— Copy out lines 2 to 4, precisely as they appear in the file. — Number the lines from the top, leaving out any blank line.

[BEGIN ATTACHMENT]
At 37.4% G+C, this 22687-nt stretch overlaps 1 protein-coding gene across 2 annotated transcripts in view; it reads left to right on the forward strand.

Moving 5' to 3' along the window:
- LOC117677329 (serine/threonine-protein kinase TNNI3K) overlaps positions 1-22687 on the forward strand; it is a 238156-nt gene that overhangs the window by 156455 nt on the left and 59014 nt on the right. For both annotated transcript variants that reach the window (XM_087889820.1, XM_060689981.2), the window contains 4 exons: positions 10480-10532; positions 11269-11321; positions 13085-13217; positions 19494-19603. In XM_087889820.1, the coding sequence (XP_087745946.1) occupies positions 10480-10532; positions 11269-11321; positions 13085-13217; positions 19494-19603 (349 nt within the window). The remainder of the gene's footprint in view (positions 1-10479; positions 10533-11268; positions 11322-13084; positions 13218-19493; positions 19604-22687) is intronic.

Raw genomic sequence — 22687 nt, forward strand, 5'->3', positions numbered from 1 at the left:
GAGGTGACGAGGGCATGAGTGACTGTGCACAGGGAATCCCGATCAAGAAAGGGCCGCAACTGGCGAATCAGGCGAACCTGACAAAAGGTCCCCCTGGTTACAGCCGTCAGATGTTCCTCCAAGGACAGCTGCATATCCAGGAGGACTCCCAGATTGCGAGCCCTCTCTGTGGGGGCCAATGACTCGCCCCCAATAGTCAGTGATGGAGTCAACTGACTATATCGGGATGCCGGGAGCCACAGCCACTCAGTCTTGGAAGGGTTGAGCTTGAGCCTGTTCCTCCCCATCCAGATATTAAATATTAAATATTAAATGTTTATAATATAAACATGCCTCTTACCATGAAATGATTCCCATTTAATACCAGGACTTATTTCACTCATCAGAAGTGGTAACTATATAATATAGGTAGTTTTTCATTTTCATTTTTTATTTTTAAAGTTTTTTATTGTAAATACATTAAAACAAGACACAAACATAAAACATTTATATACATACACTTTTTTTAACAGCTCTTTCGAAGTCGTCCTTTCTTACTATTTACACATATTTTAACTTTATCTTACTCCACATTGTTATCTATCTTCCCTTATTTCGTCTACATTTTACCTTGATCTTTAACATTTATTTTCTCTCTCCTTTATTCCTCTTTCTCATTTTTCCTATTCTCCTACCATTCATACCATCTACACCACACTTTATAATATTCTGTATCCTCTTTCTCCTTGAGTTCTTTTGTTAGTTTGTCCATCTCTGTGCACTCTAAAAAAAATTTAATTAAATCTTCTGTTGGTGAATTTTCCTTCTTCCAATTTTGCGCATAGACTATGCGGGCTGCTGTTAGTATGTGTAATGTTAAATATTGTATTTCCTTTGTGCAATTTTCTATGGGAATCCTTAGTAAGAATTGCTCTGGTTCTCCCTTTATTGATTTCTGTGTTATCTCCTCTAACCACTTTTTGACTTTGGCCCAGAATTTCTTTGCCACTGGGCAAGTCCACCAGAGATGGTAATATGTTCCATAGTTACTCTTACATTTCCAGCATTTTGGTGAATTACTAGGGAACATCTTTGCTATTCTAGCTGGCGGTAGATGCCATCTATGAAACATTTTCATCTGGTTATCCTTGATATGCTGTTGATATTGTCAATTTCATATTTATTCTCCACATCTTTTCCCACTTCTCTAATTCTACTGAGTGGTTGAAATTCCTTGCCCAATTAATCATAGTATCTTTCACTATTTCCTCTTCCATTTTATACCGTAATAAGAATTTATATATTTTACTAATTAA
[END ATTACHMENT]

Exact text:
Moving 5' to 3' along the window:
- LOC117677329 (serine/threonine-protein kinase TNNI3K) overlaps positions 1-22687 on the forward strand; it is a 238156-nt gene that overhangs the window by 156455 nt on the left and 59014 nt on the right. For both annotated transcript variants that reach the window (XM_087889820.1, XM_060689981.2), the window contains 4 exons: positions 10480-10532; positions 11269-11321; positions 13085-13217; positions 19494-19603. In XM_087889820.1, the coding sequence (XP_087745946.1) occupies positions 10480-10532; positions 11269-11321; positions 13085-13217; positions 19494-19603 (349 nt within the window). The remainder of the gene's footprint in view (positions 1-10479; positions 10533-11268; positions 11322-13084; positions 13218-19493; positions 19604-22687) is intronic.

Raw genomic sequence — 22687 nt, forward strand, 5'->3', positions numbered from 1 at the left: